The Council's explanation
A proposed 251-unit housing development at Olympia has been turned
down by the council’s planning committee.
The decision delighted local residents
who have now vowed to continue their fight against the development
before the independent planning inspectorate.
It was proposed to construct the
five-storey housing block on the car park of the Olympia exhibition
centre site behind Sinclair Road.
More than 400 residents wrote to
the council to object to the development, and a petition against
the development, with 427 signatures, was also received.
Ward Councillor, Melanie Smallman
said: "This would clearly cause a massive over-development
of the area and would be very harmful to the local environment.
"Residents were very clear
in telling us all of the local community is opposed to this development
and they are determined to continue their fight to stop it going
Sinclair Road residents’ association
spokesman, Philippe Auclair said: "The unanimous decision
by the council to reject this plan vindicates our fight and is
a clear sign the community is against this proposal.
"But this is just the beginning,
and the real campaign begins now, when we will take our fight
to the planning inspector."
The council opposed the development
for a large number of other reasons including, the increase in
noise for surrounding residents, the removal of woodland and the
pressure such a high-density development would put on local services
such as nurseries, schools and GPs.
The development also fails to provide
open space and green areas for residents and children and it would
significantly effect parking and traffic congestion in the area,
which would be exacerbated by the loss of the Olympia car park.
The developers have already appealed
to the independent planning inspectorate because the council did
not decide on the application within eight weeks.
However, Government targets seek to have council’s deal with major
applications within 13 weeks, which often means developers appeal
early to gain the earliest possible date for a public enquiry
into their development.
Because the appeal has already
been made, the council decision will go straight to the planning
Given that the council is opposing
the application and the developers could have appealed any refusal,
it would always have gone on to be decided on appeal.
Because of the size of the development
and the large amount of public opposition to the proposal, the
planning inspectorate will hold a public enquiry into the proposal
before making a decision.
"Our first true victory…or
was it? Last-minute tactical manoeuvering by St. George (who appealed
to the Planning Inspectorate, and withdrew their duplicate application
a mere two weeks before last night's meeting) meant that the Planning
Committee of LBHF were not empowered to reject the developer's
Planning Application, but had to content themselves with a resolution
stating that, had they been allowed to do so, they would have
rejected it. So, had it all been in vain?
The answer to this question is
an emphatic "NO". Case Officer Niko Grigoropoulos opened
the proceedings with a damning resume of his recommendation to
the Committee (published here), in which the words "monolithic",
"inappropriate" and "unacceptable" recurred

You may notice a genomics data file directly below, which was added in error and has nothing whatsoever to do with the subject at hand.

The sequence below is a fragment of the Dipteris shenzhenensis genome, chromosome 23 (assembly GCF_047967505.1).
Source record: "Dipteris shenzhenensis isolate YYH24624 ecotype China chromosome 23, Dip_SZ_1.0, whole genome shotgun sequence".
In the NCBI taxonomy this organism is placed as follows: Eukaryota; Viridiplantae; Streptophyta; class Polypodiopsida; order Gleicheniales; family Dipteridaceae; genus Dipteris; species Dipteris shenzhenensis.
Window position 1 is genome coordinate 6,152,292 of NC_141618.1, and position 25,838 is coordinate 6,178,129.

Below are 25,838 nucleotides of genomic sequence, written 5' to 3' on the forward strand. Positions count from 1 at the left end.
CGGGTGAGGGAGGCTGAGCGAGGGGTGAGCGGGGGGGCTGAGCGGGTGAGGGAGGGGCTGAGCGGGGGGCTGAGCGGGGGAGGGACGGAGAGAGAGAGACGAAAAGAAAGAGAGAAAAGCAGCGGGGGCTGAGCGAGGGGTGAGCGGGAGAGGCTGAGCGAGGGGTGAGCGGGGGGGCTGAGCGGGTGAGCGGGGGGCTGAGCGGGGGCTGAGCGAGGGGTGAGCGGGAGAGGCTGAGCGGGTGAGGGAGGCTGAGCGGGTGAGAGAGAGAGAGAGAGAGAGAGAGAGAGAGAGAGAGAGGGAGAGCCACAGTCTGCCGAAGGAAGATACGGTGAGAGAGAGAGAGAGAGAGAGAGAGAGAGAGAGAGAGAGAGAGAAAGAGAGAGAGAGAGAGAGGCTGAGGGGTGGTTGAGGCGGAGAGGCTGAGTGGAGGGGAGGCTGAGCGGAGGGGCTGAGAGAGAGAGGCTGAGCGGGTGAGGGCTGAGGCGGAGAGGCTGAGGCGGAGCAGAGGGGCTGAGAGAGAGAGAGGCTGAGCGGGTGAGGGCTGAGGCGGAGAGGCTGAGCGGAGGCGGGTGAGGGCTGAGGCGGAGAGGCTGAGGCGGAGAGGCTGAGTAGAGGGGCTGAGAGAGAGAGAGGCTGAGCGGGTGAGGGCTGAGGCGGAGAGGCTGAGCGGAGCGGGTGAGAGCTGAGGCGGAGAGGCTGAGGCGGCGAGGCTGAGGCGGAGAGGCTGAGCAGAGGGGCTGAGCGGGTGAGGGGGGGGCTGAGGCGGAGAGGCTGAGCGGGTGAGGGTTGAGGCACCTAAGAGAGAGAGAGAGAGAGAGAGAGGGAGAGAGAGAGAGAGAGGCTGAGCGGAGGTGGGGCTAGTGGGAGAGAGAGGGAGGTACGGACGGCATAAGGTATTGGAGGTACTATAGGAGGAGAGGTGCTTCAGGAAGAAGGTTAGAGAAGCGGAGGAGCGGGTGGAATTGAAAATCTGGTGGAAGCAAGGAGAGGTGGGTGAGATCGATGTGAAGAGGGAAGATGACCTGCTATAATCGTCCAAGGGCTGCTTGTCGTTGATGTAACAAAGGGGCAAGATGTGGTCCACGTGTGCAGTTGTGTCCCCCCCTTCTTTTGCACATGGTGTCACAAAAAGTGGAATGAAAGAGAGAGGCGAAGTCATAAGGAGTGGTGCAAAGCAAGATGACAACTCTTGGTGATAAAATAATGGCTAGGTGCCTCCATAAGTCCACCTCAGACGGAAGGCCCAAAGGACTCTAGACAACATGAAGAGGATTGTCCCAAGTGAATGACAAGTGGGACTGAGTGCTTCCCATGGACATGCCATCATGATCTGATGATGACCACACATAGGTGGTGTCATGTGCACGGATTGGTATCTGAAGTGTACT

a remarkable number of times. It was obvious from the outset that
this opinion was shared by all the members of the Committee, as
well as the 350 - yes, 350! - members of the public who had gathered
at the Auditorium of the Olympia 2 Conference Centre for the occasion.
Many of these had come bearing placards, donning T-Shirts and
holding balloons bearing the same message: "No To St. George".
In that respect, the undoubted star of the show was Ginger the
Labrador, SRRA's own 'watchdog', who was wearing one of these
T-shirts (XL fit).
The exchanges that followed (and
which we hope to publish on-line in full once the minutes have
been passed on to us) were mostly notable for the fierce attack
launched by Cllr. Dame Sally Powell on St. George and on the "scandalous"
way in which they had prevented their Planning Application from
being reviewed by the democratically-elected members of the Committee.
When asked why it was that the council had not been able to process
the application within the statutory eight weeks, Dame Sally Powell
explained that, given the scale of the proposed development and
the number of representations submitted to the local authority,
it would have been impossible to do so without cutting corners
and, therefore, run the risk of making mistakes in the final report,
which the developer could and would have used to its advantage
during an appeal procedure.
Following an impassioned call for
unconditional rejection of the scheme by Cllr. Melanie Smallman,
on behalf of the residents of Addison Ward, the Planning Committee
then proceeded to vote. Their decision was unanimous - a resounding
"NO" to St. George, greeted by loud applause from the
floor. Will this "no" matter? Yes it will! The LBHF
Planning Committee resolution will be forwarded to the Planning
Inspectorate, and form part of the council's representation. It
has shown that, for once, all political parties active in the
borough are united - in their opposition to St. George's scheme.
The huge turnout, on a cold, wintry night, at an early hour, with
no Central Line trains running, indicates that the local community
is more engaged than ever in its opposition to the developer's
But, as one resident put it, paraphrasing
Winston Churchill: "This is not the end. It is not even the
beginning of the end. But it is, perhaps, the end of the beginning".
We all know who won in the end,
SRRA Web site